Despite Guido’s clear romantic interest in Roslyn from the get-go, Gay is the one who manages to coax the young woman into a relationship of sorts despite their considerable age difference. The quartet later picks up bull rider Perce (Clift) to help them go “mustanging” and this man also takes a shine to Roslyn. We learn quickly that Roslyn is made hysterical by the idea of harm to defenseless creatures. She objects to Gay’s desire to shoot rabbits nibbling at their vegetable garden, is horrified that the capture of mustangs is so they may be sold to a dog-food manufacturer, and takes to tears when she sees Perce thrown from a bronco and then a bull. The movie closes on Gay and Roslyn driving away from the remote mountain scene where the gang had wrangled six horses with us uncertain whether the two will reconcile their differences and the gal will stay on in Nevada.

     The Misfits was the first instance when I witnessed Monroe in a character that was realistic to the physicality she brought to the screen. The men in this movie treat her exactly as she is: a voluptuous, young, beautiful creature distracting enough to lead to traffic accidents. In the other pictures I have seen, Monroe’s extreme body shape always seemed secondary to whatever character she took on as if she was a woman who just happened to have enormous breasts. Her emotional acting was also astonishing. Although Roslyn still has a young personality marked by naiveté, she is also deeply troubled. Much of Monroe’s acting here is conveyed only through her face. She also offers some surprising outbursts of anger at her on-screen contemporaries. The Misfits was written by Arthur Miller for Monroe, his wife at the time, which I think is why it worked out so well for her performance-wise.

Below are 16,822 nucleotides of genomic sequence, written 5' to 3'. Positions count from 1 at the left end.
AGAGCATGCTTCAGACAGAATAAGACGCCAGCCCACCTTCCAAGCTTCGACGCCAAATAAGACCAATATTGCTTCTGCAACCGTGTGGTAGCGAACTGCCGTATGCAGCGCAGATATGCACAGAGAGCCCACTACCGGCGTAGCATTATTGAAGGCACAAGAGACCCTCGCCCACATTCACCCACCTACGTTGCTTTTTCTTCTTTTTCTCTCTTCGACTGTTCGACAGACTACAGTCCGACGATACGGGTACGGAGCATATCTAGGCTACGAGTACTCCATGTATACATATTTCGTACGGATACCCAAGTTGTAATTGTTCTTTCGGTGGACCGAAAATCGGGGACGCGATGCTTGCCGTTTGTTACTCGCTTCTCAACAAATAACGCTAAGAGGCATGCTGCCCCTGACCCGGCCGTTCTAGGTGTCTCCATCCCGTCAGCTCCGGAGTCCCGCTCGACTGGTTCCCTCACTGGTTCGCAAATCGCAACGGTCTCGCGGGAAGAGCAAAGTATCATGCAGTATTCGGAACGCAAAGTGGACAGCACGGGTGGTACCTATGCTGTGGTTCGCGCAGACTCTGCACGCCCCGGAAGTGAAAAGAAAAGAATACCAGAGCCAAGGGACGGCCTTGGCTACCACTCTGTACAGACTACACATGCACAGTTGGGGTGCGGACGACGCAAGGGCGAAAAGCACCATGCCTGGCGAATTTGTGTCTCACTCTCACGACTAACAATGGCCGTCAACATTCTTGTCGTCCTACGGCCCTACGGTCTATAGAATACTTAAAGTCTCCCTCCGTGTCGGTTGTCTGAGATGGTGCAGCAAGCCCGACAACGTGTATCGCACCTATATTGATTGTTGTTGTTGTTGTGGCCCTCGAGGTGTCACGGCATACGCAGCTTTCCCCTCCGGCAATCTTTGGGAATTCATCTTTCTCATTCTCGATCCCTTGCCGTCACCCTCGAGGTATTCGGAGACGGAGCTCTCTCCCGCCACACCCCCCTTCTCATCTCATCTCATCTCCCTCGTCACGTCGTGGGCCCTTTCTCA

Gable, too, gives a strikingly different performance than those to which audiences were accustomed from his work at the peak of his career. He gives a particularly good show when drunk and screaming atop a car for his adult children who have fled the premises. Some contend he was mirroring the Method acting styles of his costars. The man also was surely at home in the part of a cowboy given he enjoyed farm life off-screen as well.

  • The Misfits is set for 1:30 a.m. ET Sept. 12 and 2:15 a.m. Nov. 19 on TCM.

Source: Robert Osborne, TCM.com


Hitchcock Blogathon #8: Rear Window

Ring a Ding Ding

Rear Window (1954)